Dr María López recently presented her research work for her book, addressing how the crisis of violence and security provision impacts migrant women at the US–Mexico border.
Date: 9 April 2021
Dr María López presented her research work for her book on sexual violence and femicide in the northern Mexican border region at the Critical Studies of Law and Migration Seminar, organised by the Center for Research on North America (CISAN) and the Institute of Juridical Research (IIJ) at the National Autonomous University of Mexico (UNAM). This event programme is directed by Dr Ariadna Estévez and Dr Elisa Ortega Velázquez. The event took place virtually on 25 March 2021.
In her presentation, Dr López addressed how the crisis of violence and security provision impacts migrant women at the US–Mexico border. She argued that while gender-based violence and femicide are problems across Mexico and many countries worldwide, the specificities of the border region, such as the violence associated with drug dealing and the impunity over it, the corruption and the lack of labour prospects intersect with the machista ideology and exacerbate the criminal violence against poor and migrant women in particular. In the last year, and due to the Covid-19 pandemic, the 911 calls have dramatically increased and the National Network of Shelters is overwhelmed in the area. Dr López focused on the situation for maquiladora female workers and sex workers, many of them migrants, in Ciudad Juárez and promised to come back and explain the situation for women migrants in Tijuana – another object of study for her book and other research projects.
Dr López said: ‘I enjoyed presenting my research work on sexual violence and femicide in the US–Mexico border region in such an informed academic environment. In my research work, I address the sexual and femicidal violence against poor and working women, many of them migrants, in this area within the framework of political violence. This violence is entrenched in the lack of governmental resources and the harsh migratory policies that leave women migrants abandoned and give impunity to perpetrators of gender-based violence and femicide in the area.’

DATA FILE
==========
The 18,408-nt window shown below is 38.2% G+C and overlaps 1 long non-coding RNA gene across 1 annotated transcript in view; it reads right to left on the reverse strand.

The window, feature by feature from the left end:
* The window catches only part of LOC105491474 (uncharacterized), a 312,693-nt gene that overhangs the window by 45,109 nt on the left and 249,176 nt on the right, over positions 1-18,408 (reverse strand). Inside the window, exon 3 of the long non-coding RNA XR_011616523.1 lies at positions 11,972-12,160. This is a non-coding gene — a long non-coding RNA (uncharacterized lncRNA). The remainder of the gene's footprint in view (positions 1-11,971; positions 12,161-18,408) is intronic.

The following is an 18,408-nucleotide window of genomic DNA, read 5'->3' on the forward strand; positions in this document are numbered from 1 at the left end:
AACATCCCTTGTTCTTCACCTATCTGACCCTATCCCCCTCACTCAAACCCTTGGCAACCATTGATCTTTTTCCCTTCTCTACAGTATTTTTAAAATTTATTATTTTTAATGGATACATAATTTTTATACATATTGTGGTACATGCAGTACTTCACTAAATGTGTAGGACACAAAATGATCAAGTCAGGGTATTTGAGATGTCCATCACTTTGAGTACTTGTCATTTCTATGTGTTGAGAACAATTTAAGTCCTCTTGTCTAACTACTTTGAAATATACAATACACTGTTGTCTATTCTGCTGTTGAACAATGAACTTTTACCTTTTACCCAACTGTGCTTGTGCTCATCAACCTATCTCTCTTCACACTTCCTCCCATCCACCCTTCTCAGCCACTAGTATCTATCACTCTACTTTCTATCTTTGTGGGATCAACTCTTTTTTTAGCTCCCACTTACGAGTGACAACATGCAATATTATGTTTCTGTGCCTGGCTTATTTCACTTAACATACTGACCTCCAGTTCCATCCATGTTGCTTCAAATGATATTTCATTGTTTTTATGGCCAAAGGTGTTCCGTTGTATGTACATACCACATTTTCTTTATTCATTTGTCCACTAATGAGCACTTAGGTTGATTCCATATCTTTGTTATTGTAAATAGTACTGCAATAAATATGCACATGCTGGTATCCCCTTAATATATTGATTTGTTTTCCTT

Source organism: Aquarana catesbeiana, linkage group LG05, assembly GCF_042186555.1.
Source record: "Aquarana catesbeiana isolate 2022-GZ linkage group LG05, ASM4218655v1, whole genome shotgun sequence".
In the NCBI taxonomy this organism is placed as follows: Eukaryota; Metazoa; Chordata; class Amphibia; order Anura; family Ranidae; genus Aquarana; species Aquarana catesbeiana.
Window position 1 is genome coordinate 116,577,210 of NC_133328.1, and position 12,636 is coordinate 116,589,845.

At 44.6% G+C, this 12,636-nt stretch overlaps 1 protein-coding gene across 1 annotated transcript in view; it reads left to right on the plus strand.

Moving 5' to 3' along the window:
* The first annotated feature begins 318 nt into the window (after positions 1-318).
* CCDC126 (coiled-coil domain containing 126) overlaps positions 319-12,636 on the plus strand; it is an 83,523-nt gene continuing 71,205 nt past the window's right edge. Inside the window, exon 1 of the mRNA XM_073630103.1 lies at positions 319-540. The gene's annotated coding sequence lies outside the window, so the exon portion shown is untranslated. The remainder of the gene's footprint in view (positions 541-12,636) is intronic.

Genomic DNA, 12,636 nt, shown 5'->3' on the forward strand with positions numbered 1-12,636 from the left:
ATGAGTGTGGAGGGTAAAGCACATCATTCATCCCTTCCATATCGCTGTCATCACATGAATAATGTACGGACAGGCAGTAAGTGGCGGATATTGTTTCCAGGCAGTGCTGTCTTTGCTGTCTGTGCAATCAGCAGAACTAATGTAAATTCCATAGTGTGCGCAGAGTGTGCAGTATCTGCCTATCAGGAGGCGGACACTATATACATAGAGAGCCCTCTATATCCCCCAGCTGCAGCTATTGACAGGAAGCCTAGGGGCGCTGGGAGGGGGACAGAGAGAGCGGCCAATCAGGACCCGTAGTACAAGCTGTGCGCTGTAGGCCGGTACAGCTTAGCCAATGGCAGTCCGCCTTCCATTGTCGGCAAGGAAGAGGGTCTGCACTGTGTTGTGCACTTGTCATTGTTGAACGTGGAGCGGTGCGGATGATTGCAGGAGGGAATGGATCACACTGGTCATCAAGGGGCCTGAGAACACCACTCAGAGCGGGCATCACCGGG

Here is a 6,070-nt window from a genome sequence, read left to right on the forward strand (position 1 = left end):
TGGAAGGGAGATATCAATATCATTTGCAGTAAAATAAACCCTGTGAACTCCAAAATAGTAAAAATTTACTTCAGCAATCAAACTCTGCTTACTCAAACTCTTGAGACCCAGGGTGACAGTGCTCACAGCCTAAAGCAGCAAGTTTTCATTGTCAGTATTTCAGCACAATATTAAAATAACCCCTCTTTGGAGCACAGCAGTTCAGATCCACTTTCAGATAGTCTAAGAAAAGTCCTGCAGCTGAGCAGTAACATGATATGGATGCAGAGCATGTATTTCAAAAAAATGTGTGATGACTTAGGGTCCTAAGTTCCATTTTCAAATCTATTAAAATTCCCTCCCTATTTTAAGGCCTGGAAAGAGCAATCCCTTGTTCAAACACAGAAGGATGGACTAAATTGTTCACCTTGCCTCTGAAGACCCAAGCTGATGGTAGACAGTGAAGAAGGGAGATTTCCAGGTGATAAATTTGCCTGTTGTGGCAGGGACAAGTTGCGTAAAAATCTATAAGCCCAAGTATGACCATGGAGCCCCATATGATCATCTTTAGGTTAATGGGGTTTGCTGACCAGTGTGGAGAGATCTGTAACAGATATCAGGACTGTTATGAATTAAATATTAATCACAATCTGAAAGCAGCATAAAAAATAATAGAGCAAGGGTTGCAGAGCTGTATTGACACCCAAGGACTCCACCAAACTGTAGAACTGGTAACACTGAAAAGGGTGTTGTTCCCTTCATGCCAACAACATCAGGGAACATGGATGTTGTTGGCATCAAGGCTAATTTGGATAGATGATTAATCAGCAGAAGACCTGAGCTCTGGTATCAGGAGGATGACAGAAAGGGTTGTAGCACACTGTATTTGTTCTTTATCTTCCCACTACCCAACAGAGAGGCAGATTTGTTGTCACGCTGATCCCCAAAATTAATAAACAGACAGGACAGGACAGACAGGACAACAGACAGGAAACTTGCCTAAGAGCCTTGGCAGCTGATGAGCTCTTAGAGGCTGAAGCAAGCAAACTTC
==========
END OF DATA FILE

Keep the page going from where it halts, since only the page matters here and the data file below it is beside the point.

The Critical Studies of Law and Migration Seminar (UNAM) aims to present research work that questions the legal measures that ensure the well-being of migrants and increase migrants’ possibilities for asylum, particularly those in more-precarious situations, such as children, youths, women and the LGBTI community.
Dr Estévez, co-director of the Seminar and an affiliate member of the Global Diversities and Inequalities Research Centre, said: ‘The topics that interest us are those that go outside the mainstream studies of migration. In Mexico, the research work on migration has become, in some way, a tool for facilitating the institutions’ administration of migration flows to Mexico. We believe that there is a need for a much more challenging approach to the causes of migration and the institutions that are dedicated to managing migratory flows but that do not take into account the causes of the violence associated with this phenomenon. Ours is therefore a very novel perspective of law’.